It may surprise some to know that many CIOs lose their jobs because of impacted email systems. If agile methodologies go down, they cause businesses to lose a lot of money. They also resist rigorous change control that’s necessary for core IT systems.
- Draw Strong Boundaries
CIOs need to allow agile change on organization systems while enforcing strict change control on core IT systems. Abandon a “one size fits all” approach to mitigate the risk of core services getting impacted by agile delivery mechanisms.
Mistake #4) Hiding Issues Till It’s Too Late
It’s a common malpractice for IT managers to bury the problem as soon as a major project starts to tank. They assume that they’ll be able to fix it before top management gets wind of it. It’s a losing battle from that point on. By the time they admit that a new code release was responsible for crashing a whole system for 48 hours, they’ve lost credibility.
Expose bad news as soon as possible. It never gets better by itself. If people commence rectifying the problem sooner, there’s a higher chance of making a full project recovery. Although it might be difficult, delivering bad news to the boss goes down smoother if there’s an existing good working relationship with them in place.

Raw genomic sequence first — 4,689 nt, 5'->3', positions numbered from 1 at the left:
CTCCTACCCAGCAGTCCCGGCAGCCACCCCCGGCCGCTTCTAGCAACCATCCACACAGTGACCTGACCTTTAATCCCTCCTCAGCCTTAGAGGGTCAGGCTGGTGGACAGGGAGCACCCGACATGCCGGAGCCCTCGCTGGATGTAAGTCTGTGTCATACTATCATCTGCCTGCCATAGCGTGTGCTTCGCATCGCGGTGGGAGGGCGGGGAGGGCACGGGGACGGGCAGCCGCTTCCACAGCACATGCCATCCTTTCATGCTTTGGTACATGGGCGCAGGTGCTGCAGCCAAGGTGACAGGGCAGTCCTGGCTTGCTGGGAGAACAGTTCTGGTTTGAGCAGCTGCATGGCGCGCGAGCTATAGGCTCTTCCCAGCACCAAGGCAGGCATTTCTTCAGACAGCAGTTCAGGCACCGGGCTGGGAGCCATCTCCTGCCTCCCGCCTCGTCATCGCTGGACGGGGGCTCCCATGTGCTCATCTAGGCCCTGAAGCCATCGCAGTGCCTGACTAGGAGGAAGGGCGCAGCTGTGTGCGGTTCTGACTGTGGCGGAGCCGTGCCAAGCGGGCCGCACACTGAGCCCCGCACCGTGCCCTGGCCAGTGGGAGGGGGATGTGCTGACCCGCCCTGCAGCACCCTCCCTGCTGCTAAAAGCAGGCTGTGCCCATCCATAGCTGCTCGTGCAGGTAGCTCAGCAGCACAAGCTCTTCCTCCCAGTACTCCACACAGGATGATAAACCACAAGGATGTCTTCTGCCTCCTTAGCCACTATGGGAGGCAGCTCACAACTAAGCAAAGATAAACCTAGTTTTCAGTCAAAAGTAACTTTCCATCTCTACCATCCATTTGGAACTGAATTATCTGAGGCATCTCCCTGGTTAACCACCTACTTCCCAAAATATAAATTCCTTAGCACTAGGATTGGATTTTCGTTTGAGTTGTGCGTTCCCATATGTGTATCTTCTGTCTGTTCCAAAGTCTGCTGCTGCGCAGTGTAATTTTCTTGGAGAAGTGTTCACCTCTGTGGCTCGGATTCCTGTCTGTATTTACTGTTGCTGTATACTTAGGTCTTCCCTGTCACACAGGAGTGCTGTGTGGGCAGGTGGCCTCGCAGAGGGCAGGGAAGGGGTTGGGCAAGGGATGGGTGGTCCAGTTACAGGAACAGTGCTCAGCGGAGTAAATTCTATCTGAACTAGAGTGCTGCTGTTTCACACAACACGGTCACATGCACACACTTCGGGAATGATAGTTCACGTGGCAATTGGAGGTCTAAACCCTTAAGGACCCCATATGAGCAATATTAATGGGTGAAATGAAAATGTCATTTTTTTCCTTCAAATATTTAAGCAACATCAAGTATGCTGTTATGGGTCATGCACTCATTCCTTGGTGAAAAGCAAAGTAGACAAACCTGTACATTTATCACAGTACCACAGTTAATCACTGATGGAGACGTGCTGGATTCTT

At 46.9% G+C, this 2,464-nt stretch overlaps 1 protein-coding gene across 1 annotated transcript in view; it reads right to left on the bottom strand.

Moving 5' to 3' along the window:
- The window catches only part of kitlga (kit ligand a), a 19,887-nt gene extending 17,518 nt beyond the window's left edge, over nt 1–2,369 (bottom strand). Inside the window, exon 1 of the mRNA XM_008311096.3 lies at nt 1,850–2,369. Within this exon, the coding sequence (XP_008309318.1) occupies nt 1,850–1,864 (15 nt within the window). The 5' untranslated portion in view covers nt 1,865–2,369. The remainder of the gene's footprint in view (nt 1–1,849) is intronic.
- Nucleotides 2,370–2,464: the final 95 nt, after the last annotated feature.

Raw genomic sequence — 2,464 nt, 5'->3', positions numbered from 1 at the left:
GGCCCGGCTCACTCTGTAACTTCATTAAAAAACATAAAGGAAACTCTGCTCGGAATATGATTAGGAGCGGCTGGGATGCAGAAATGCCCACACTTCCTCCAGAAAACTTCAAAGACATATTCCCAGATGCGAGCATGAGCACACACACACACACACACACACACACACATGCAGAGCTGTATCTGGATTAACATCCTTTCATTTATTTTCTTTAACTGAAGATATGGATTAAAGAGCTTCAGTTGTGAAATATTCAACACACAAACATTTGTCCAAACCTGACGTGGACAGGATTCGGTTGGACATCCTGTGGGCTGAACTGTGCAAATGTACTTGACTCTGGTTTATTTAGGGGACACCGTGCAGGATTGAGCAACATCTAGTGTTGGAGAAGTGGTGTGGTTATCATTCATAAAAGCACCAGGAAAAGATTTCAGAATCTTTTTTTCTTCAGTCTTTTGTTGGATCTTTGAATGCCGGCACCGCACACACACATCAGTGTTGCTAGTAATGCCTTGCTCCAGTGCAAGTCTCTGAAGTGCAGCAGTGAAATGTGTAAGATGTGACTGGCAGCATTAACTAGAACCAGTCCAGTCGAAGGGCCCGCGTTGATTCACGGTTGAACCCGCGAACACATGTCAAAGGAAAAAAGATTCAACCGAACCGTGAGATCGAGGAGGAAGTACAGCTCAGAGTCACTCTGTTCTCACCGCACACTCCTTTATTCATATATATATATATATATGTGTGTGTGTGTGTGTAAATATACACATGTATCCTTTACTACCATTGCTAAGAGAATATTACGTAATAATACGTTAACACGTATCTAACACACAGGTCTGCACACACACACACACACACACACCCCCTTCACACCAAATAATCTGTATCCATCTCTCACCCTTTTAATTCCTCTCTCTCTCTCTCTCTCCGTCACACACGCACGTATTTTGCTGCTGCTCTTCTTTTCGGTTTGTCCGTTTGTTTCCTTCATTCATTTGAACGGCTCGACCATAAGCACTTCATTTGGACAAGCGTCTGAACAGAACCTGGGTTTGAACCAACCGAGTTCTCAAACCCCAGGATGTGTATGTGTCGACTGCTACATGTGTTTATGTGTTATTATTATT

- Working Relationships With Business Leaders
As an IT manager, create opportunities to establish ties with the CFO and other business leaders when you’re not in crisis mode. When you show up at an executive’s doorstep only when you want them to manage a catastrophe, it demonstrates your incompetence. Such networking skills are necessary for tech-oriented people. Even if the interaction is limited to a little social banter, it makes talking to an executive about an issue a lot easier.
Think Technologies Group is a reliable managed IT service and cloud service provider based in Hollywood, Florida. Our repertoire of services includes network security, virtualization, and other related IT services. With our team of IT specialists, you can rest assured of quality IT management.
Get in touch with us to find out more.